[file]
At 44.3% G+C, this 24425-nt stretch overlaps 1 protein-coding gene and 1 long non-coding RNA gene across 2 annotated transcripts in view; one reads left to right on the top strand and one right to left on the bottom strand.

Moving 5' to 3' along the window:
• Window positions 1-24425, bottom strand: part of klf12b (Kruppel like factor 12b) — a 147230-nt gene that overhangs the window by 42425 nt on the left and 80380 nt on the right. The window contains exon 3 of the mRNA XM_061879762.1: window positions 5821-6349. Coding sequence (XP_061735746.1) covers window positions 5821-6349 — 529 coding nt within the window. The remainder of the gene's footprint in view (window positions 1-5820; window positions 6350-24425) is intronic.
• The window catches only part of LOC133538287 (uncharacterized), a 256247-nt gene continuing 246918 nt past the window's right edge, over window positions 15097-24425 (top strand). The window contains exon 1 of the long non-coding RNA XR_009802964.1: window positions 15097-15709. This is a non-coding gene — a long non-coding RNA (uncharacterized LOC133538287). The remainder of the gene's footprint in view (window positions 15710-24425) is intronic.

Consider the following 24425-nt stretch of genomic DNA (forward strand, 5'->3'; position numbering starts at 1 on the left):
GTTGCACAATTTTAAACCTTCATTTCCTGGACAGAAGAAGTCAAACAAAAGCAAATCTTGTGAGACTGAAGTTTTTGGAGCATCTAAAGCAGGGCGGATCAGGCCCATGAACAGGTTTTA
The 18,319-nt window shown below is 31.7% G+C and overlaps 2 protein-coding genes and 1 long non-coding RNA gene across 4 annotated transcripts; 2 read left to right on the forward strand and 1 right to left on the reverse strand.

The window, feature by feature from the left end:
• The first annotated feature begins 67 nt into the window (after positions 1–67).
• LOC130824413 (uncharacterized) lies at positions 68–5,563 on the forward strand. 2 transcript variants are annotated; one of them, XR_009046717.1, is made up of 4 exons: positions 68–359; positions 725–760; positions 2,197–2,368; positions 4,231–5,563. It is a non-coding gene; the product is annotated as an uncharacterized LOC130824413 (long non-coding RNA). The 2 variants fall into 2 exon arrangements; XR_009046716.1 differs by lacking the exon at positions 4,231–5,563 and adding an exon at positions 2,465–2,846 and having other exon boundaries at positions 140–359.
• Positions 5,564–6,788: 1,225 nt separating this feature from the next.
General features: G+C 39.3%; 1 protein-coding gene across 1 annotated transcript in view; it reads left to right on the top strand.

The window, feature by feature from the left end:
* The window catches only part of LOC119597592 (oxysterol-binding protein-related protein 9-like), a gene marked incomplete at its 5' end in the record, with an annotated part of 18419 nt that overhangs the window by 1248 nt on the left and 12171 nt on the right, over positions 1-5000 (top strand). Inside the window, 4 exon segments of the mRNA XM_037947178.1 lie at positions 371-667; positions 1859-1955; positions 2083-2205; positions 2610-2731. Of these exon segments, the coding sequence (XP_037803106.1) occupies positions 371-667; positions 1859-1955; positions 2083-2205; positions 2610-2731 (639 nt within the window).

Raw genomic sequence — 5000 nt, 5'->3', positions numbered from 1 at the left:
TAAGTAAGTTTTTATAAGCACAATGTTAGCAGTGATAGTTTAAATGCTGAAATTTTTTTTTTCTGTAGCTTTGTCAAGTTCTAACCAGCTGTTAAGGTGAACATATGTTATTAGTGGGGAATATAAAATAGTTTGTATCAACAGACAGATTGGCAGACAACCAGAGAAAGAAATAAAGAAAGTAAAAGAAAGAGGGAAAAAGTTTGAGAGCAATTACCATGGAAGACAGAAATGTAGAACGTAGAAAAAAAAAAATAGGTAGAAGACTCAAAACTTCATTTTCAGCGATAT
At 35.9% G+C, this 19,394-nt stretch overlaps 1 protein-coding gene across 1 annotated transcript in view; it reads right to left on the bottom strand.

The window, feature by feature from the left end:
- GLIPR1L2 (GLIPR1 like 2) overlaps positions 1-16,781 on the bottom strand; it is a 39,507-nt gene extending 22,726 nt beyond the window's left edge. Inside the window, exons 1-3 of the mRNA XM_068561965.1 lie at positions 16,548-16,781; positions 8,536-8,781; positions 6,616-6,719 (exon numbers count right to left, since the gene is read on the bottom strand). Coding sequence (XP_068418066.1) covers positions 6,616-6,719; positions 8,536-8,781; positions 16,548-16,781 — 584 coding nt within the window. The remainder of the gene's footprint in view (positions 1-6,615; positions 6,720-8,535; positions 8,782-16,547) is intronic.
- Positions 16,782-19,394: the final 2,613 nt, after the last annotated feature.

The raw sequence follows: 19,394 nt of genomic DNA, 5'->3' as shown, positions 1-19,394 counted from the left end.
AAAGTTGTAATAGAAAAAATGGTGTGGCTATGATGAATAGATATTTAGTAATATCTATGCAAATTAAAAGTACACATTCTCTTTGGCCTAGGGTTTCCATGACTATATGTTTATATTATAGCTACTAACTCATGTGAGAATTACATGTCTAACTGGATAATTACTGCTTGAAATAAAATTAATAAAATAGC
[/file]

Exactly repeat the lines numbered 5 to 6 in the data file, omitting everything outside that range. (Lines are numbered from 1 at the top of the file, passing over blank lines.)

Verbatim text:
Consider the following 24425-nt stretch of genomic DNA (forward strand, 5'->3'; position numbering starts at 1 on the left):
GTTGCACAATTTTAAACCTTCATTTCCTGGACAGAAGAAGTCAAACAAAAGCAAATCTTGTGAGACTGAAGTTTTTGGAGCATCTAAAGCAGGGCGGATCAGGCCCATGAACAGGTTTTA